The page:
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Duke Robinson 4

Duke Robinson IV, AIM Manager – 2009 Edition: 7/20/09

Duke Robinson IV is a slightly revised version of Duke Robinson III who is an revised version of Duke Robinson, Jr. The most significant change from IV over III is that this manager does not consider a rotation or starting pitchers. All unbenched and available pitchers may be used in relief. If you wish to bench a pitcher or keep him from relieving, you must bench him with your franchise files or lineups.

Duke 4, like all of the predecessors, is a AIM-only manager designed to “loosely” handle either replay and/or draft leagues. He may be used with the batters faced limits turned off in League Manager.

As with Duke 3, this edition fixes errors or “unwise” strategies contained in earlier versions. It also includes some new strategies such as: a pinch hit for star players in lopsided games, a PH for an announced pinch hitter, greater use of relief specialists (the 1-or-2 batter pitchers, usually lefthanders who averaged less than an inning per outing), smarter pitcher usage with the DH only, et cetera.  See the enclosed text file called “Robinson3Changes.txt” for additional details.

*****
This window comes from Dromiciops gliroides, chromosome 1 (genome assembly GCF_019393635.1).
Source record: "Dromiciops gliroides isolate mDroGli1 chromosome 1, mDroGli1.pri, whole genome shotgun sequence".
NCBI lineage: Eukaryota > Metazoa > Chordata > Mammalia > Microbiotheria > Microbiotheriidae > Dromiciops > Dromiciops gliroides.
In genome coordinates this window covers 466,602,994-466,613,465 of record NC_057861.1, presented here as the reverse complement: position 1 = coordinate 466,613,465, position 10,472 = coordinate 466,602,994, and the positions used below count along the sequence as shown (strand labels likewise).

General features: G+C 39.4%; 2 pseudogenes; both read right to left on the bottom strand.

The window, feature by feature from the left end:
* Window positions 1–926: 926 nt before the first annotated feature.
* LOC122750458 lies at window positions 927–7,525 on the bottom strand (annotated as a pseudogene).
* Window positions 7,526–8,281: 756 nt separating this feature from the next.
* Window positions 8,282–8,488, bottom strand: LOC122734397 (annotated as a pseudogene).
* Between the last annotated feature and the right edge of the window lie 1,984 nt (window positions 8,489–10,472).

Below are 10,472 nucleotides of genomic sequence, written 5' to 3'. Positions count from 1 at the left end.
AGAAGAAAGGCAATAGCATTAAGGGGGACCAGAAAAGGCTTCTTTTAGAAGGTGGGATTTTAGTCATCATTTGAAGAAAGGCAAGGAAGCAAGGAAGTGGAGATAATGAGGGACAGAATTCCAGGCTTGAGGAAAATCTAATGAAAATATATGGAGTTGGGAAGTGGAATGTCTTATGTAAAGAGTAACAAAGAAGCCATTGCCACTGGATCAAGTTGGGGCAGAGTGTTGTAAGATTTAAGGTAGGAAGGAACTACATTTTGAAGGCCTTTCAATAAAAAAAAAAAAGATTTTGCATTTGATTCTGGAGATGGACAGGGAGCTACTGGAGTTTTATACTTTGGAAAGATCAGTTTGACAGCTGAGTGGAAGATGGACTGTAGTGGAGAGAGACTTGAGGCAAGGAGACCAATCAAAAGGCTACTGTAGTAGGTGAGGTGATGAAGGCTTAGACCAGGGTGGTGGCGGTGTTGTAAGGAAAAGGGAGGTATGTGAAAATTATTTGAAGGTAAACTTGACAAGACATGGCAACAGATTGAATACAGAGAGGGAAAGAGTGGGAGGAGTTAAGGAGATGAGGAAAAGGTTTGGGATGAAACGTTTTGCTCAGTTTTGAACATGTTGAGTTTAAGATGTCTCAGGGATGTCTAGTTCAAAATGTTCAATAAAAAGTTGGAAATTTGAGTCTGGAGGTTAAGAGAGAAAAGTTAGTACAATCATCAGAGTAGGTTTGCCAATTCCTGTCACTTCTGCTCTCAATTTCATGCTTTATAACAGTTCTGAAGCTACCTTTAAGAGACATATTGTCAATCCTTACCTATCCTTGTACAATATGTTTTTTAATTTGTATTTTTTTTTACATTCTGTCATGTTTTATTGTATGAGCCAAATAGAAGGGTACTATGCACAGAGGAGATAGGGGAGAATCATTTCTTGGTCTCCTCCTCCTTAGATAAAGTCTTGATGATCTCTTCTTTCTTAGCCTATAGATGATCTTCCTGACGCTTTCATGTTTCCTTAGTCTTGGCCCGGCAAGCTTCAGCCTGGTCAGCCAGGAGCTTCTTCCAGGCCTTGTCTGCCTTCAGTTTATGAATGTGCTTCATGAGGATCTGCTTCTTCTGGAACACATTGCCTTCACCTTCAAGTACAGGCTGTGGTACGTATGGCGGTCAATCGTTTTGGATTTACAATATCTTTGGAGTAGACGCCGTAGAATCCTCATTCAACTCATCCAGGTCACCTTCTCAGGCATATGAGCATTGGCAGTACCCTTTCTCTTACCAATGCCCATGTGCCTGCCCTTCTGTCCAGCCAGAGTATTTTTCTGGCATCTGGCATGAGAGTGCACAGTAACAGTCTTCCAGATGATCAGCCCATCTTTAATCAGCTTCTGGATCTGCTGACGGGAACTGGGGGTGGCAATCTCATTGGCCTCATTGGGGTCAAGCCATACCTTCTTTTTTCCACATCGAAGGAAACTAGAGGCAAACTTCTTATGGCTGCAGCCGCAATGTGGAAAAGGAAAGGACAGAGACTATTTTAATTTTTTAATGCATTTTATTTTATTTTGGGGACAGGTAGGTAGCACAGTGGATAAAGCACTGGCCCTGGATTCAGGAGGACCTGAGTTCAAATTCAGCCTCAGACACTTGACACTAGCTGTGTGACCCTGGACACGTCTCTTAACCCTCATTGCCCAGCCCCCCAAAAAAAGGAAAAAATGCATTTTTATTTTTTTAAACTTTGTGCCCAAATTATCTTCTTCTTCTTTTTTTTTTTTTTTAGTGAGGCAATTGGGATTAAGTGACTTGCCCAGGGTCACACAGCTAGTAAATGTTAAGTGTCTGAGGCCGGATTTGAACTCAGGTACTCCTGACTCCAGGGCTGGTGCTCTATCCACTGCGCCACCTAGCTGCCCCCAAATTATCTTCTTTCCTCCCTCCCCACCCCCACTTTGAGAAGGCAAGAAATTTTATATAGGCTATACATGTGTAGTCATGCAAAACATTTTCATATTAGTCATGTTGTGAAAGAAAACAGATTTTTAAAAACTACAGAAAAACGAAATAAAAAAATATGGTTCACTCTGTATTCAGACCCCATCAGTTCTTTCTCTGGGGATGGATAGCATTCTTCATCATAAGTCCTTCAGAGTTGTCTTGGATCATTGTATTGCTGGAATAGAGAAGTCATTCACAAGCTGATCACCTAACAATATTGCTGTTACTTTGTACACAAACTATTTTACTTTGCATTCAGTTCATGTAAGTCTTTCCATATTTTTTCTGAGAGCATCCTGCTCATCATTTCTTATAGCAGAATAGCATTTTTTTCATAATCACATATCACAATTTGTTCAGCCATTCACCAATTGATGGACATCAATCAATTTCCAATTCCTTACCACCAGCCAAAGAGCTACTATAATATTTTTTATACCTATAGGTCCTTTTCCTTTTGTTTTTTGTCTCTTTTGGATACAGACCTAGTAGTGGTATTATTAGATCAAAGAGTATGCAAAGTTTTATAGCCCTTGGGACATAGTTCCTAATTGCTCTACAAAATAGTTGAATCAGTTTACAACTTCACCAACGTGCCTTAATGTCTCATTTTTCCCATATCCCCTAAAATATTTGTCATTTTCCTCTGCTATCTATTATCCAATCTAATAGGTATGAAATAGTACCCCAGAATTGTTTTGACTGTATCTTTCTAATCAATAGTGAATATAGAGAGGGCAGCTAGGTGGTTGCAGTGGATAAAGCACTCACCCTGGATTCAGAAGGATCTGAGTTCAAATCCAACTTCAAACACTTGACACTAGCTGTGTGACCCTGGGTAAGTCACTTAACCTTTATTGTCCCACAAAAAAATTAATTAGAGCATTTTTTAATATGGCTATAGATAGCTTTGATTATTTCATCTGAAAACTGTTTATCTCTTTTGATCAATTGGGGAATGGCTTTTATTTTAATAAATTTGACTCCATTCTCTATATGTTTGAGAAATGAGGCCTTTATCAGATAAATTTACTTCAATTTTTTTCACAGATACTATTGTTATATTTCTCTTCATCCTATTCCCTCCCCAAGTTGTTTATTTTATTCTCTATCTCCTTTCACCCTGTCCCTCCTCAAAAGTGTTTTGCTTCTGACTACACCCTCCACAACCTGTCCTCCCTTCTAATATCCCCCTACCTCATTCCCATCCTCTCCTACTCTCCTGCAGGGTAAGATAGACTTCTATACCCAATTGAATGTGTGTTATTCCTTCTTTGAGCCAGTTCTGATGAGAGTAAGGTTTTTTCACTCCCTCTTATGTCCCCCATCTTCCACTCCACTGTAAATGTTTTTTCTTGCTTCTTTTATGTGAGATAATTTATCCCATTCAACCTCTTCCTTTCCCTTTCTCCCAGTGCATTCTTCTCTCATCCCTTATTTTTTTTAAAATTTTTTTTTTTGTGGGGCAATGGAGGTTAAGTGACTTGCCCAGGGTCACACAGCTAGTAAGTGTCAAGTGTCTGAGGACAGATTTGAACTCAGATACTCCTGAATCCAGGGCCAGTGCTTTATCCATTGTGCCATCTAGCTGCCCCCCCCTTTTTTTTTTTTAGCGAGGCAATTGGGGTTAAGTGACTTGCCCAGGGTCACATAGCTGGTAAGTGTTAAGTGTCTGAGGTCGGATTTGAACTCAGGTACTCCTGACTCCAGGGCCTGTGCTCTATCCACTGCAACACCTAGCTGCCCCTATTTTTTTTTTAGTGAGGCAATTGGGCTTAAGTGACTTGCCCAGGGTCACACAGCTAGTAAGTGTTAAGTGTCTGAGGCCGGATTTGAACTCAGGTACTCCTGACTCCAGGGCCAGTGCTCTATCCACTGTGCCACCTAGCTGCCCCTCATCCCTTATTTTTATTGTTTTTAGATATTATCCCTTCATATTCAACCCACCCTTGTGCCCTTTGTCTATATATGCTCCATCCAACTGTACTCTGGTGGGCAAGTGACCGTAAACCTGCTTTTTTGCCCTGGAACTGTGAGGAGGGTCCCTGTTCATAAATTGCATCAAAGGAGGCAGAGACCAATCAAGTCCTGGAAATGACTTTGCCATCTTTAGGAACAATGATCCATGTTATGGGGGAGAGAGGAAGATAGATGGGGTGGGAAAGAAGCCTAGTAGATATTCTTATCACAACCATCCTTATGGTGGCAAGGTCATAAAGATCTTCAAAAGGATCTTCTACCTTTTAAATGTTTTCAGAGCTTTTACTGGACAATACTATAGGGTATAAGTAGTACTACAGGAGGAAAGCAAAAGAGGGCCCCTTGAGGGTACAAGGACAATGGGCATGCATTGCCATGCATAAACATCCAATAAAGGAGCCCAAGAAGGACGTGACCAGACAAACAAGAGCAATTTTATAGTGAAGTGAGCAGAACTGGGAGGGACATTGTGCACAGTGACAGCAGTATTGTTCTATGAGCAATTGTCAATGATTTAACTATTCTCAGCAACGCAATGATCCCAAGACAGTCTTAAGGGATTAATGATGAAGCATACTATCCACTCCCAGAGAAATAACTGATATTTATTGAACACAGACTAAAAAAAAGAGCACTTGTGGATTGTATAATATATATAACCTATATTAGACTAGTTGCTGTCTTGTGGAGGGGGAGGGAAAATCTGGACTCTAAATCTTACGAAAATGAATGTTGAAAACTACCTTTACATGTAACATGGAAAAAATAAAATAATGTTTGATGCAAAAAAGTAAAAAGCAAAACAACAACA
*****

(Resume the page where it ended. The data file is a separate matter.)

Because of many unique or “ahistorical” strategies in him, Robinson IV will not duplicate key historic stats such as save totals, steals or complete games.

For example, all of his steal strategies heavily rely on steal success or steal chance ratings. So, runners with high steal attempts but mediocre or poor steal success (such as those in the deadball era) will not run much, if at all. Base runners with high success but low attempts will not, however, compile high attempts (you should see players acquire about 100% of their historic totals with the exception noted above).

In addition, Robinson IV (like his predecessors) has a very quick hook in save situations with relievers having four or more saves judged as closers. These relievers will come in – if available and rested – at the start of late innings (almost always the ninth or later) in save situations regardless of grade or grade advantage (if any) over the current pitcher.

A reliever with, for example, six saves will likely garner 20+ saves in a replay. Similarly, a starting pitcher with 15+ complete games will likely accumulate half or less of that number. Other factors affect this; but this will generally be the likely outcome.

So, if you’re concerned about statistical accuracy in a replay, it’s best to use a decades specific manager.


If used for draft rosters, Robinson IV will not always make the wisest move vis-a-vis “APBA ball”. He will, for example, use a closer with a lower grade over another closer because of a higher save total and will bring in a lower graded reliever over a higher grade starter or reliever. Grade, in other words, is not always considered.

It is this “looseness” for either replay usage or draft competition that one must think about when deciding to use the program for either type of those games.